Cambridge, Mass. – Royal Philips (NYSE: PHG, AEX: PHIA), a global leader in health technology, the U.S. Department of Defense’s (DoD) Defense Threat Reduction Agency (DTRA), and Texas A&M University’s School of Education and Human Development, its College of Engineering, its School of Medicine, and the Texas A&M Engineering Experiment Station (TEES), today announced the Persistent Readiness through Early Prediction (PREP) clinical trial, aimed at understanding the body’s physiological response to different infections such as pneumococcal pneumonia (respiratory) and typhus (non-respiratory). Philips researchers will analyze the trial data and use it to further train Artificial Intelligence (AI) to differentiate between and predict types of infections.
This work builds upon previous research on COVID-19 detection using Philips’ Rapid Analysis of Threat Exposure (RATE) algorithm in a prospective field study involving over 10,000 DoD participants that was recently published in Scientific Reports. The research found that combining commercial off-the-shelf (COTS) wearables with the predictive power of the RATE algorithm can effectively predict COVID-19 exposure days before diagnostic testing. Through the PREP clinical trial, the RATE algorithm’s risk scoring could potentially be expanded to discriminate between multiple types of infections. By expanding it to include common respiratory infections like pneumococcal pneumonia, RATE can help further fine-tune infection scores to distinguish between these diseases.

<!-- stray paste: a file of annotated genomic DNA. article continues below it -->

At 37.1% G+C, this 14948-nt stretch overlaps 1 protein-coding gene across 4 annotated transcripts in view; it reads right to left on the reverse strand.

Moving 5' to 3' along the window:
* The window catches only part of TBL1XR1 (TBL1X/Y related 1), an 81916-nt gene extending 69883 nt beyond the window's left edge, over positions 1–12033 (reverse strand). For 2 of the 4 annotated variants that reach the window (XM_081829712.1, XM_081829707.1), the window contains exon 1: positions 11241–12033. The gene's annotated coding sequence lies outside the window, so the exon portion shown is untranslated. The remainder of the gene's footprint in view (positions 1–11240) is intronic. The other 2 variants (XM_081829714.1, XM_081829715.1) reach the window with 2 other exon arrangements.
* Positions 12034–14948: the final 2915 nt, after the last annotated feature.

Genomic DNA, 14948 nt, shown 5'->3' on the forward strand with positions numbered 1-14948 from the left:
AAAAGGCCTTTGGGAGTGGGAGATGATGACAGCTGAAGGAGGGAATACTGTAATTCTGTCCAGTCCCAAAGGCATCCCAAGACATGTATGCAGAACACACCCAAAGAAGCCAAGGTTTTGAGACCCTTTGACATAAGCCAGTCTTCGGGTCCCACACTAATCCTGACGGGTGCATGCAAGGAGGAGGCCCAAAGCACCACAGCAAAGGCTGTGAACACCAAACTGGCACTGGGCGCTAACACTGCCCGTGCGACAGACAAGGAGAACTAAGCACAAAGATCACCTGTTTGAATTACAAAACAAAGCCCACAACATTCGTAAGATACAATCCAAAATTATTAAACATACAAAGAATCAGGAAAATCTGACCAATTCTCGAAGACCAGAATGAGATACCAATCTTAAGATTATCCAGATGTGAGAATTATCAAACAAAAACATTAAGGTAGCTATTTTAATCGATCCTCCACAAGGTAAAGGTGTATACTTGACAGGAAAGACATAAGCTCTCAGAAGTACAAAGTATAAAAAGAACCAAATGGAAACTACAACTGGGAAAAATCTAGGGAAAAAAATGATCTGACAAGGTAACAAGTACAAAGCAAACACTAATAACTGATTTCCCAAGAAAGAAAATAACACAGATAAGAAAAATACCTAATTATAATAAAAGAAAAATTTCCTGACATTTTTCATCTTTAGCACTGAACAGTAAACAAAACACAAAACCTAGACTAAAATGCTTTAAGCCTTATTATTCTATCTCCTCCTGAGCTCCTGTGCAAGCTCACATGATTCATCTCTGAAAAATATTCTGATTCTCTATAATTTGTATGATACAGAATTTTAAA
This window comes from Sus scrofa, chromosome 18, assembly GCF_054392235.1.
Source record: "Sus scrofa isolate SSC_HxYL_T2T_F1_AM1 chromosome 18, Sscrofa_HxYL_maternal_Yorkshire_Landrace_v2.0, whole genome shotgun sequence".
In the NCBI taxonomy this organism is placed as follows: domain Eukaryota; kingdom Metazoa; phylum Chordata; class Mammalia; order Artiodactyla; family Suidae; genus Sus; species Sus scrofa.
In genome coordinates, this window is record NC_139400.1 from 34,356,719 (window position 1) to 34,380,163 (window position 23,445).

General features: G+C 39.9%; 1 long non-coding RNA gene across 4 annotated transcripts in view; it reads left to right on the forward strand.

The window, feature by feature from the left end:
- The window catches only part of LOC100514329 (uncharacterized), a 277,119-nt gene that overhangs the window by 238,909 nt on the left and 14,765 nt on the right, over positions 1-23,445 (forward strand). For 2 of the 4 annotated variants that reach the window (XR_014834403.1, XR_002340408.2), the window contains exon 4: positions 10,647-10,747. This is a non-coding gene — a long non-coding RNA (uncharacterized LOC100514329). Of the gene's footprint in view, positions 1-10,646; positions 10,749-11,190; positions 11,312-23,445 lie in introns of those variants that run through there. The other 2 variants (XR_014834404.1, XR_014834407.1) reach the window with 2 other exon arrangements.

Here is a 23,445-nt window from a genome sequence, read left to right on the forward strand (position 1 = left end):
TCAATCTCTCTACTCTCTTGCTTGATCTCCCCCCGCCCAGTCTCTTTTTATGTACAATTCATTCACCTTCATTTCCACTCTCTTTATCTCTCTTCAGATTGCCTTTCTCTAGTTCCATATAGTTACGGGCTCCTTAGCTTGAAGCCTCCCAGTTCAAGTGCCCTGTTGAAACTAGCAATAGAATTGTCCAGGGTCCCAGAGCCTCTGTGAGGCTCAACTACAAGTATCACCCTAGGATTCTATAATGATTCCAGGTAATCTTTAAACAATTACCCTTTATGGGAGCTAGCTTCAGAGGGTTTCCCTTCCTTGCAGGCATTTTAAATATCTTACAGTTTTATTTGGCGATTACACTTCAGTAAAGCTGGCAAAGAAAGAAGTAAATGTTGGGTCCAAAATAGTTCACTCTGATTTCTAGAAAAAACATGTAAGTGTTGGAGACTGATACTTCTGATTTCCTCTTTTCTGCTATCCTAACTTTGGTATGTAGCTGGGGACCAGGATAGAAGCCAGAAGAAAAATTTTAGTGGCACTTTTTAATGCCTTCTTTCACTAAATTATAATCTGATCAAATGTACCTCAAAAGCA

While infectious diseases can threaten the health and productivity of all aspects of society, it is particularly troublesome for organizations that provide essential services. Philips has been collaborating with Texas A&M’s Center for Translational Research in Aging & Longevity (CTRAL), the School of Medicine, TEES Center for Remote Health Technologies and Systems (CRHTS), and TEES Center for Applied Technology (TCAT) to implement the infrastructure, hardware, and software logistics required to complete the clinical study.
Participants in the clinical study are provided with a variety of COTS wearable devices to monitor their daily response for four weeks. During this time, the participants visit CTRAL on six separate occasions to complete a variety of measurements onsite in their clinic. Measurements include standard vitals monitoring using Philips patient monitoring IntelliVue system, onsite audio and photo recording, questionnaires, and biomarkers from breath and blood. After the study concludes, the collected data will be fed into the Philips machine learning (ML) pipeline to expand the RATE capability to predict infection as well as the type of infection beyond just COVID-19.